This sets out how as an organisation the Met will ensure that everyone who lives, works and visits London feels and stays safe, outlines how employees can flourish to their full potential, and how as an ethical and fair organisation it will attract a fully diverse range of Londoners to join its ranks.
This aim will be assisted by a key uplift to the existing cadre of outreach recruitment workers, with more than 40 joining the 12 already put into place a year ago, one in each of the Met's borough command areas.
Managed by a central team, the new employees, two thirds of whom are from under-represented groups themselves, will enhance the Met’s ability to directly engage with those communities it would like to recruit from but has historically struggled to attract.
The Met has also organised a range of internal events to take place throughout this special NIW that are being hosted by different departments, centering on furthering dialogue and bringing to life practical examples of the progress the organisation is making in its ambitions.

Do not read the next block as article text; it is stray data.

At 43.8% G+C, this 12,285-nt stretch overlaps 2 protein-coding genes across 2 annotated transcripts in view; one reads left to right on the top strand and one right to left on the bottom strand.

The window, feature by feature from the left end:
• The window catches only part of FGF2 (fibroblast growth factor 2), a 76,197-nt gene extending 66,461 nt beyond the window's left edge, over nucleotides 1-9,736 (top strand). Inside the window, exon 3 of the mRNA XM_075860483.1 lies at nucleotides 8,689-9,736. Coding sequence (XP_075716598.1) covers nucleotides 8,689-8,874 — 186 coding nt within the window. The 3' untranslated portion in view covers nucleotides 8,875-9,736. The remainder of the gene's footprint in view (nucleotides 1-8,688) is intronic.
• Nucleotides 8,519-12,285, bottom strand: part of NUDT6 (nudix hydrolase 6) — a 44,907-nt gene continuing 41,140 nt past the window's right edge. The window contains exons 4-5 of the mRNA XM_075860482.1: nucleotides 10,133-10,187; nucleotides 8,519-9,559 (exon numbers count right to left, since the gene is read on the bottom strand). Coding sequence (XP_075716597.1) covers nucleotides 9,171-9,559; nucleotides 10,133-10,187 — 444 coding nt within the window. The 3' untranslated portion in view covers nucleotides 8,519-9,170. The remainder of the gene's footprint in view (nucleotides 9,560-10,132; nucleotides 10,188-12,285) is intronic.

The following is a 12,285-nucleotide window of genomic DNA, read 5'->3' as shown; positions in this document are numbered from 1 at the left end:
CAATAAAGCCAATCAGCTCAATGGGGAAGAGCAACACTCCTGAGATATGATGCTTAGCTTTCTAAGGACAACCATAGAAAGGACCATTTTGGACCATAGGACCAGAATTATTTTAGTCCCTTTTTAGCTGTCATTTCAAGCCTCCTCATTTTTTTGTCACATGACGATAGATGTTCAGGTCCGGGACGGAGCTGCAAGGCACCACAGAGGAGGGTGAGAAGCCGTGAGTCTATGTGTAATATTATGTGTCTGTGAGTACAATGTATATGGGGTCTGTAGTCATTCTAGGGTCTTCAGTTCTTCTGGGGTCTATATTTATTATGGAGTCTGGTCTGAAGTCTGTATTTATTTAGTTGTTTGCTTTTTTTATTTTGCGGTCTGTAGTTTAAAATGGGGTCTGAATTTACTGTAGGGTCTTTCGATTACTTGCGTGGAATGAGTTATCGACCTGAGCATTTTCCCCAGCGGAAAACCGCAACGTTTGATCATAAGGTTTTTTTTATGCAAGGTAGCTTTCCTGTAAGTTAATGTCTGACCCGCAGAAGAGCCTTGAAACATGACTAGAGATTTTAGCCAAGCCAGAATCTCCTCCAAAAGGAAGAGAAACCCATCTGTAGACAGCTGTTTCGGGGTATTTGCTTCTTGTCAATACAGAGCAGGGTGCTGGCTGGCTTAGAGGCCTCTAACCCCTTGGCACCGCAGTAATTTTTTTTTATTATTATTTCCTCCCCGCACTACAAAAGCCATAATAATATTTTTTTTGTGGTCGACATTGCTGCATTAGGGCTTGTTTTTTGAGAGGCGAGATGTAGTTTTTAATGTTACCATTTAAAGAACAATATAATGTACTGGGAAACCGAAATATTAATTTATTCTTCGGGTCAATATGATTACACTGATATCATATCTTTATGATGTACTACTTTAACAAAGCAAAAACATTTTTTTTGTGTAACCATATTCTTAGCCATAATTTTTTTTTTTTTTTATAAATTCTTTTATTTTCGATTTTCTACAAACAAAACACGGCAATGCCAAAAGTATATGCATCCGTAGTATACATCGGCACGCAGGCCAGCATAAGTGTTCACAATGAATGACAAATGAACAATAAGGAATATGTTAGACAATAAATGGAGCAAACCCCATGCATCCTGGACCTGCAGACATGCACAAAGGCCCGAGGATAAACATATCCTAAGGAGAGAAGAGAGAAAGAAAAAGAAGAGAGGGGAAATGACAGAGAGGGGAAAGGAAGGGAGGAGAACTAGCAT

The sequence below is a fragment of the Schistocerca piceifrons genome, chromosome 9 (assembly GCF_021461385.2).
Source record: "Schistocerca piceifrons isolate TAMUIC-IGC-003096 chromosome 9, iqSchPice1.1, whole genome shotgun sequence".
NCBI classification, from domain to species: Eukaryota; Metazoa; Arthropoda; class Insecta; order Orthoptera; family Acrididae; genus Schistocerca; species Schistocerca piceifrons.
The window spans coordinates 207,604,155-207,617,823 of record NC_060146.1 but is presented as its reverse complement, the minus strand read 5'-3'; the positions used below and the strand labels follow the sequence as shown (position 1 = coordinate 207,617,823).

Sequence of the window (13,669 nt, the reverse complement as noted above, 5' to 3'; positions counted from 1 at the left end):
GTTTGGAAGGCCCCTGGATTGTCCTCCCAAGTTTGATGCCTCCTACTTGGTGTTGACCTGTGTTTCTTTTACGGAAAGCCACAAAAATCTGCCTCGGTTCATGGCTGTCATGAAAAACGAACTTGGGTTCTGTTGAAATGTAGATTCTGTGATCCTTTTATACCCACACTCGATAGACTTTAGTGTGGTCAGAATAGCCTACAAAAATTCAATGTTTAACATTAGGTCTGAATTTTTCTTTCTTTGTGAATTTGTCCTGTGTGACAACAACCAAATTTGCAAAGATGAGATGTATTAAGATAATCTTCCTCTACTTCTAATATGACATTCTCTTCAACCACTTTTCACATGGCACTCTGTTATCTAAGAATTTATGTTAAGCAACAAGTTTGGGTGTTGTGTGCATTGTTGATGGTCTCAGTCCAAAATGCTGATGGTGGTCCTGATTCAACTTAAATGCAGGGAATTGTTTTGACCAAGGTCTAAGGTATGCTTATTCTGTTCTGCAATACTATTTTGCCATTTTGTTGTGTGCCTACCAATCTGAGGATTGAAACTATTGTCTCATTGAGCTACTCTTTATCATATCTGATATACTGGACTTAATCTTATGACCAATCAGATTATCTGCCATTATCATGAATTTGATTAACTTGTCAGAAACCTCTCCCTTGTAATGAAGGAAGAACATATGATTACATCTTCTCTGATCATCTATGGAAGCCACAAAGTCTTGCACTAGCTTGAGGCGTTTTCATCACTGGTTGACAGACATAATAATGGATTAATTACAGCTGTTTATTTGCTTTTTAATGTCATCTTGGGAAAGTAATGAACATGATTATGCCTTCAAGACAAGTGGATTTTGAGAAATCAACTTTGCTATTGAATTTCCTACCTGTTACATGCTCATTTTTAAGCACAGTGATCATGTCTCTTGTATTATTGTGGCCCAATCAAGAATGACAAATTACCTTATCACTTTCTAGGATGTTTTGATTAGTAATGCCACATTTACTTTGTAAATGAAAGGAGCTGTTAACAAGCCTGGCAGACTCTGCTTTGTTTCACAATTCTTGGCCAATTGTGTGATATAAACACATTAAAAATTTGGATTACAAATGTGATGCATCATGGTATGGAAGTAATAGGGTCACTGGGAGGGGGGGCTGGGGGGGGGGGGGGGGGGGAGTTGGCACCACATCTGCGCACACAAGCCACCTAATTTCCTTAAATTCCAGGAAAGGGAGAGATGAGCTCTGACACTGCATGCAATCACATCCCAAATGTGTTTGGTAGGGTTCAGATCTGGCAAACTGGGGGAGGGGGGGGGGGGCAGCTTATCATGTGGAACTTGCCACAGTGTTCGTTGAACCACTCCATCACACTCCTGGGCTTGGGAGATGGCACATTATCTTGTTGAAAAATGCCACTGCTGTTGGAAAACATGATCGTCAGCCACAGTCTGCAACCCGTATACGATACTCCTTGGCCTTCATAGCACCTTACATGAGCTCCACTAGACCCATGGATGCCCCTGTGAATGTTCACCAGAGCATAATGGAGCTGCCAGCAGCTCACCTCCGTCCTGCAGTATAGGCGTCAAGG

The wide range of activities open to all range from online seminars such as a talk by a distinguished professor on neurodiversity, to a football-themed event involving youth teams from premier league clubs all over London. Taking place in Harrow on Sunday 3 October, this will see young people and officers from all different backgrounds using their shared passion for the game to break down barriers.
The cadets will also feature again this coming weekend at a high profile event at Harrow School that involves 150 young people from across London Uniform Youth Groups taking part in a weekend conference on leadership.